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Garcia trades pitching wedge for pitch

Golfer practices with the Revolution

By Frank Dell’Apa
Globe Staff / September 1, 2011

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FOXBOROUGH - If the Deutsche Bank Championship turns into an endurance contest, Sergio Garcia will be ready. The Spanish golfer displayed his fitness, as well as some impressive soccer skills, while participating in a full practice session with the Revolution yesterday.

His intense approach to golf is matched by his passionate involvement in soccer.

“If he just played football, maybe he could have done OK, you know?’’ said Carlos Rodriguez, Garcia’s manager. “But, obviously, golf is the job.’’

Rodriguez set up the Revolution connection with Garcia. Rodriguez’s soccer coach at Bentley was Pete Simonini, a former Revolution goalkeeper coach.

“He actually wanted to practice a couple of times, but with the hurricane, he couldn’t do it,’’ Rodriguez said. “He has practiced with Villareal in Spain but not with any US teams before this.’’

Garcia’s soccer roots run deep. He was born in Castellon, on the Costa de Azahar, near Valencia and Villareal. He invested in his hometown team, CD Borriol, and has actually played in league games for Borriol, which came within a goal of being promoted from the Tercera Division last season.

“When I first saw him, I was kind of worried,’’ Revolution captain Shalrie Joseph said of Garcia. “But once he started playing, his technique is very good. We would definitely invite him again.

“There wasn’t a dropoff or anything like that. He’s better than [Chad] Ochocinco, by far.’’

During a half-hour scrimmage, Garcia showed a strong left-footed shot, blazing two shots just off target, with another saved by goalkeeper Matt Reis.

“There’s no doubt about that, I’m mainly left-footed,’’ said Garcia, who golfs righthanded. “I’m a little bit ambidextrous.’’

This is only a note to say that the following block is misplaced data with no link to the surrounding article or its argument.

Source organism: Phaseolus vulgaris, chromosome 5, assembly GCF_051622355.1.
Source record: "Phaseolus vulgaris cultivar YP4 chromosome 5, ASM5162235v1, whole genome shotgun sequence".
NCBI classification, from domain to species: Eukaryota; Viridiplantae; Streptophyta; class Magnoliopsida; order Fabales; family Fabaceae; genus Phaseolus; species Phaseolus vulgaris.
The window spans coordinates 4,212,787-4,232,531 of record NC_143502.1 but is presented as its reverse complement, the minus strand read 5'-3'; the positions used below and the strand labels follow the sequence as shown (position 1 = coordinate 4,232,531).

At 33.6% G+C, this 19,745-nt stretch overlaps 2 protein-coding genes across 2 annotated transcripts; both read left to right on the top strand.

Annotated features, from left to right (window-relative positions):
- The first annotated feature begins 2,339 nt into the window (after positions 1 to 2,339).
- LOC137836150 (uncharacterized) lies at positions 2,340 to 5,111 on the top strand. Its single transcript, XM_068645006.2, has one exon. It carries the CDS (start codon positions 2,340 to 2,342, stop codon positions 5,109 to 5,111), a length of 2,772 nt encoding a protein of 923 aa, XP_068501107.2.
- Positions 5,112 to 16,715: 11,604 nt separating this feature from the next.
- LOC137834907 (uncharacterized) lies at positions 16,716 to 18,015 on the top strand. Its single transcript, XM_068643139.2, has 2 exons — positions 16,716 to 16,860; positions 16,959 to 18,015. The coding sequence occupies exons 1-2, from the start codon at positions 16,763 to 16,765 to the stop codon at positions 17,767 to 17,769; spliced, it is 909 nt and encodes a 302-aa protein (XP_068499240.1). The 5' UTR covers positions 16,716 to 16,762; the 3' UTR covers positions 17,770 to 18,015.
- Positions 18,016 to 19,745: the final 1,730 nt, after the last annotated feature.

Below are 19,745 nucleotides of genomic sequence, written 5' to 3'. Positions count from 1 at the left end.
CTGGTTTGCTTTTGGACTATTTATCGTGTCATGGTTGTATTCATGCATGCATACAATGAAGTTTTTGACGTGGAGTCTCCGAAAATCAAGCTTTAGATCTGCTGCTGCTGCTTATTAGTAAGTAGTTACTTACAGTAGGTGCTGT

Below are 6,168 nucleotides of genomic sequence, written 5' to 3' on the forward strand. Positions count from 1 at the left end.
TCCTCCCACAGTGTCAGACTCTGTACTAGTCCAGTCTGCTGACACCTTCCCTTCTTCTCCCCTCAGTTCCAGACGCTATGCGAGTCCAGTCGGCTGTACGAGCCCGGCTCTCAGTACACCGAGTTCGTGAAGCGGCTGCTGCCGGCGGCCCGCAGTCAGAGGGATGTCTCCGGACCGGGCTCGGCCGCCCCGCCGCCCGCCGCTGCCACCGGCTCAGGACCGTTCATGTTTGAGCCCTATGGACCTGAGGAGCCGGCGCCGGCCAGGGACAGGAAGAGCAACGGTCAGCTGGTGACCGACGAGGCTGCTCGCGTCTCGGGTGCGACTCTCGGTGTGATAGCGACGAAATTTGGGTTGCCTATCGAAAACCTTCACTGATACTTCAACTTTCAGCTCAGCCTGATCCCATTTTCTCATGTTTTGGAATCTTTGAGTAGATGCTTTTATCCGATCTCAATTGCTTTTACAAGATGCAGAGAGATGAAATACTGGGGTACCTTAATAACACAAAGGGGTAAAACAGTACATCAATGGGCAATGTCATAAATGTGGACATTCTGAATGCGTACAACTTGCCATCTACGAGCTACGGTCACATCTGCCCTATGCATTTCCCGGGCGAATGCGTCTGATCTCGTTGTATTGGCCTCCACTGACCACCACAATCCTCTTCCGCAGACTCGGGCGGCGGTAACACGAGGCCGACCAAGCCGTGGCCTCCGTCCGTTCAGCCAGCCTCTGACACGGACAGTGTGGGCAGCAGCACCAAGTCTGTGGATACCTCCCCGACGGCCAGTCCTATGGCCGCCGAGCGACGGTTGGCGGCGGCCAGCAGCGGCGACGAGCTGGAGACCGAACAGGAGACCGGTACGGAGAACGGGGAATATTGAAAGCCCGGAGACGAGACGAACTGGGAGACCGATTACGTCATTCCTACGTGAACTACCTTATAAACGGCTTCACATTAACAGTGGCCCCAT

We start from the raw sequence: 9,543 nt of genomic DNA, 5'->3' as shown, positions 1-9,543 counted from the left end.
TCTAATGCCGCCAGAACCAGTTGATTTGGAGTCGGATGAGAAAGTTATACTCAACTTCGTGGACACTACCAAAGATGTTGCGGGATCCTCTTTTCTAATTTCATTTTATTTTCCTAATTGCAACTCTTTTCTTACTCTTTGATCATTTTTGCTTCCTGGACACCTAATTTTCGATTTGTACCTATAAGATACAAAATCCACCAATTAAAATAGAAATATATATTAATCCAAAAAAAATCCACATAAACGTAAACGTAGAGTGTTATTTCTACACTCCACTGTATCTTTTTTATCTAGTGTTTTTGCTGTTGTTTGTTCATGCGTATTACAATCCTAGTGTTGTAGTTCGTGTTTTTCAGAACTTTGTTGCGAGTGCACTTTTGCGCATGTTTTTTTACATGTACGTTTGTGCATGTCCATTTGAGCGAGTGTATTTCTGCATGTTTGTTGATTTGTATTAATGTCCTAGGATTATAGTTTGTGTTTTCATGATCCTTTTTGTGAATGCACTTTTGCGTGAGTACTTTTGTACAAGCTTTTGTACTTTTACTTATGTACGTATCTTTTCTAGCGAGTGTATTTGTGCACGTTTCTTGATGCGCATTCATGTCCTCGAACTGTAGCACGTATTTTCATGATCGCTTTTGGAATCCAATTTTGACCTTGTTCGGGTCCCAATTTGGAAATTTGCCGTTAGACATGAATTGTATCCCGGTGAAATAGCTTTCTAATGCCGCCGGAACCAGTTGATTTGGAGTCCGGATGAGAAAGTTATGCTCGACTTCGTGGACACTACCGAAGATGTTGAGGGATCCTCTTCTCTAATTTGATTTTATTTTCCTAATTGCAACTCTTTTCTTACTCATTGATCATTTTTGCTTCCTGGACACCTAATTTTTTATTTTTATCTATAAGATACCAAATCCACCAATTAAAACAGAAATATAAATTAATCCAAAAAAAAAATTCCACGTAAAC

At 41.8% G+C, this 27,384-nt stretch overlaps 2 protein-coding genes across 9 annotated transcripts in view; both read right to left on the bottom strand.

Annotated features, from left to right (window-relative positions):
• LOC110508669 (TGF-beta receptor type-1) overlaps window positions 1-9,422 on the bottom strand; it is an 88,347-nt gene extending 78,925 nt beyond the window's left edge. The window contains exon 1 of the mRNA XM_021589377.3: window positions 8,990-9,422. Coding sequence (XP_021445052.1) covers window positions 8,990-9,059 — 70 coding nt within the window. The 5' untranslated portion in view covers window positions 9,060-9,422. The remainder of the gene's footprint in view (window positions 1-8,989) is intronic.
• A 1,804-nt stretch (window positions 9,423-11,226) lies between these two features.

Garcia played as a midfielder, slotting behind the forwards. His touches on the ball were confident and he showed a knack for opportunistic strikes on goal.

Revolution coach Steve Nicol noted that Garcia had “a nice left peg.’’

“Unfortunately, he showed a couple guys up,’’ Nicol said.

Said Garcia, “It’s always fun to do something you love. I’ve always loved playing football.

“Thanks to [the Revolution] for giving me a chance to practice with them. I don’t know if the coach is going to cut me, but it was a great experience.’’

Garcia is not the only PGA Tour member playing soccer. Rodriguez said Australian Nick O’Hern organizes a team involving caddies and players to compete with local teams.

Garcia is a Real Madrid supporter, but he is not caught up in the club’s rivalry with Barcelona.

“They’re just very good, simple as that,’’ Garcia said of Barcelona. “As I said, I am a fan of Real Madrid, but a fan of football and I can see who plays good football and who doesn’t. So Barcelona is just amazing, and I think Real Madrid is catching up.

“It’s a shame that we don’t have maybe three or four strong teams in the Spanish league, so it looks like it’s going to be a battle between the top two.’’

Among Revolution players, midfielder Chris Tierney, who has a 12 handicap, is considered the best golfer.

“He’s a great athlete,’’ Tierney said of Garcia. “I didn’t know what to expect but I was impressed. He’s in shape, a super fit guy, really skilled, which is what it’s all about. And he knew where to play the ball and soccer movement, so it was really impressive.

“I’d seen and heard him talk about soccer before. But I didn’t know he was as big a fan of soccer as he is. I’m a big golf fan myself, and I’ve was always a big fan of his from those old Ryder Cup days.

“He brings that excitement to the game, just a really fun, energetic player to watch, who brought something different.’’

Garcia gained admirers among Revolution players, and the team also gained a fan.

“I’ll just be cheering for them to be where they belong, which is much higher up,’’ Garcia said.

Frank Dell’Apa can be reached at f_dellapa@globe.com.